Recycling plant materials
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CTA. 2008. Recycling plant materials. Rural Radio Resource Pack 08/3. Wageningen, The Netherlands: CTA.
Permanent link to cite or share this item: https://hdl.handle.net/10568/57309
Refueling soils using crop residues and manure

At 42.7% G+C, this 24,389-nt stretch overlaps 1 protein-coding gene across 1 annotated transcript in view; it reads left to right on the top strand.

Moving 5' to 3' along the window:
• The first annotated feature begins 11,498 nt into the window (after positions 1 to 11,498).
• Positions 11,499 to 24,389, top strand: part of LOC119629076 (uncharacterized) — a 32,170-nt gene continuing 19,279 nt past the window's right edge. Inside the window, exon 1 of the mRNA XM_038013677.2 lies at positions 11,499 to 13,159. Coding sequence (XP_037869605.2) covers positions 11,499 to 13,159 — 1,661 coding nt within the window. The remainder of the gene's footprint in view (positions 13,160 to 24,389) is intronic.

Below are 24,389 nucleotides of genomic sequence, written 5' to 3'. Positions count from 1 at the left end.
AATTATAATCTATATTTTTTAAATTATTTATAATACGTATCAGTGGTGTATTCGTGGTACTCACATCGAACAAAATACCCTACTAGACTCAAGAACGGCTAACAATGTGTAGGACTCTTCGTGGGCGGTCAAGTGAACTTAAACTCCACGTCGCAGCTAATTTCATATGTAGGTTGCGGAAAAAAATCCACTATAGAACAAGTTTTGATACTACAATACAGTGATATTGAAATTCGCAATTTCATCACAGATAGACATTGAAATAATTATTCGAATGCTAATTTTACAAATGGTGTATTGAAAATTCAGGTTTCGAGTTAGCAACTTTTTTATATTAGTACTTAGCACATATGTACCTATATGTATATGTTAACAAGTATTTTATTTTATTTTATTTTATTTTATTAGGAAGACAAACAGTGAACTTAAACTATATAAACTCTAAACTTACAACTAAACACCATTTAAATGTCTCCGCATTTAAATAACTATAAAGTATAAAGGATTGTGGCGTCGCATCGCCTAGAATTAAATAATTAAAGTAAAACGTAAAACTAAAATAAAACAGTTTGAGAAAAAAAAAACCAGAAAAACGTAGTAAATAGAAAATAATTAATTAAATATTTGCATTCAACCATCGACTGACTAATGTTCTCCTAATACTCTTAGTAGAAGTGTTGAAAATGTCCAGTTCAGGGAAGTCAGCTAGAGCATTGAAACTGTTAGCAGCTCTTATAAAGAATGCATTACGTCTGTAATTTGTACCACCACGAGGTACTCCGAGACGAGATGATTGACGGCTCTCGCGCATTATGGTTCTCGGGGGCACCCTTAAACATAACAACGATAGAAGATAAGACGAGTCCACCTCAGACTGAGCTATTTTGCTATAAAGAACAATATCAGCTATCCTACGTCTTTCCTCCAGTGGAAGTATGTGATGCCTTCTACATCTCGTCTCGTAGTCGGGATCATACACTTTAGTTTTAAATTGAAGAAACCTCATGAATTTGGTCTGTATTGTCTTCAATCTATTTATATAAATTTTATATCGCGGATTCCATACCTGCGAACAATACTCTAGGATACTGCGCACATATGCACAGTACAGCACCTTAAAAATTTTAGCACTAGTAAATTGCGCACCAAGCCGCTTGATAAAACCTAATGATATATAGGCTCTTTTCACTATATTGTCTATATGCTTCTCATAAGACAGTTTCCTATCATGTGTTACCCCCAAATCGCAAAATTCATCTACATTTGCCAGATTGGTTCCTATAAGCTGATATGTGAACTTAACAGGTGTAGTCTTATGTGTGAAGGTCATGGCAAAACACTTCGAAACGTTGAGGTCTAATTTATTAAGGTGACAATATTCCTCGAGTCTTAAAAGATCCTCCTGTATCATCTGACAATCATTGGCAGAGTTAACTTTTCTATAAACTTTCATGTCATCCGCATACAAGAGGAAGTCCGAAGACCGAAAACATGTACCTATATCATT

Recycling plant materials Cue: As oil prices reach record levels, chemical fertilisers are also becoming harder to afford. But crops need nutrients to grow and if left without fertiliser, soils soon become depleted and unproductive. Using organic matter found on the farm, such as crop residues and animal manure, can be a low-cost alternative to chemical fertilisers. It can also help to build longer-lasting soil fertility and healthier crops with fewer pest and disease problems. At the Fambidzanayi Permaculture Centre in Harare, Zimbabwe, researchers have been investigating how much organic matter, or biomass, crops need to grow well. Edwin Mazhawidza, a research officer, explained more about this to Sylvia Khumalo, and how the system of using organic matter as a fertiliser, known as biomass transfer, works. IN: ?Biomass transfer is a technology ? OUT: ? system can now replicate itself.? DUR?N: 5?21? BACK ANNOUNCEMENT: Edwin Mazhawidza, on how energy stored in plant matter, known as biomass, can be used to increase crop production. The interview comes from a resource pack produced by CTA. Transcript Mazhawidza Biomass transfer is a technology that has been used long back by many farmers. And in the system of biomass, we will be mainly concentrating on the use of things like stover, animal manure in the farming system. These things: straw, crop residue, manure, they contain energy, and also they contain a lot of nutrients which are needed by the plants. So it is a form of renewable energy which is used in the farming system. Khumalo Tell me, are there any geographical limitation or considerations that a farmer has to make before they venture into this type of practice? Mazhawidza There are no geographical restrictions. What is important in this farming system is that a farmer has to do all conservation techniques. Because a farmer may need trees, he may need also grass, and animals must also be integrated in the farming system. So in terms of geographical restrictions, this practice can be applied anywhere, and even in the desert, even in the rainforests or even in the savannah woodlands, provided that a farmer has access to crop residues to straw or even to manure. And if that farmer has access to those things, he or she can retain them. So there are no geographical restrictions when one wants to engage in this biomass transfer as a way of maybe fertilising the soil or even pest and disease management in the farming system. Khumalo Is there any special type of knowledge that a farmer has to have in order to establish this system and also are there any financial implications? Mazhawidza In terms of knowledge, we shall find out that the knowledge which we are using is that knowledge which is local, which is indigenous to the people at a particular place. We then enhance that information with the research which are currently being done now. For example, we can now know the nitrogen, phosphorous, potassium ratios in all those crop residues and in manure. So we are just blending that information with the indigenous knowledge system that has been there. Khumalo I see you have already done some breakdown of the nitrogen, phosphorous and potassium. Of what use is this information to the end user? Mazhawidza When we are talking of this nitrogen, phosphorous, potassium ratio, it benefits the user because we are now talking about plant nutrition. Plants need certain minerals for them to produce food. For example, when we are talking of a crop like maize, maize needs around 200kgs of nitrogen per hectare, 90kg of phosphorous per hectare and also potassium, it needs 70kgs. So the NPK ratio can actually assist a farmer, knowing how much to apply. So that is the reason why we are breaking down these various biomasses, knowing the NPK ratio so that we can recommend the farmer what to use so that they can have a higher yield. Khumalo So how sustainable is this system? Mazhawidza This system is very sustainable. It is economically viable, because a farmer would be using available resources. Like for example cow manure, leaf litter, straw, wood, all those things may be available at the farm. So he may have higher profits because the inputs would be less. So that system is also sustainable in the sense that there is interdependence of elements. For example, animals may depend on plants and plants may also depend on animals so it actually replicates itself, the system. Khumalo Right and Eddie you have also been telling me about your outreach programmes in the community. Can you tell me how that works? Mazhawidza We have got outreach programmes around Zimbabwe, in Mashonaland district, in Matabeleland district, where we are implementing these techniques with farmers. And we are working with around, more than 1,000 farmers. So we are carrying researches with these farmers on biomass transfer. We target specific plants, for example there are plants which have got high nitrogen such as the leucaena species, and we also do research with farmers using their organic manure so that the farmers can have that hands on approach by observing the results. And after observing the results they can know the best technique for them to use. And it appears as if most of them are adopting this biomass transfer because they feed the soil, then the plants can absorb the nutrients from the soil. Unlike chemical fertilisers which can feed the plant directly, but in this biomass they actually work for an average of four years. So although it is labour intensive for the first year, but after the first year the system can now replicate itself. End of track.
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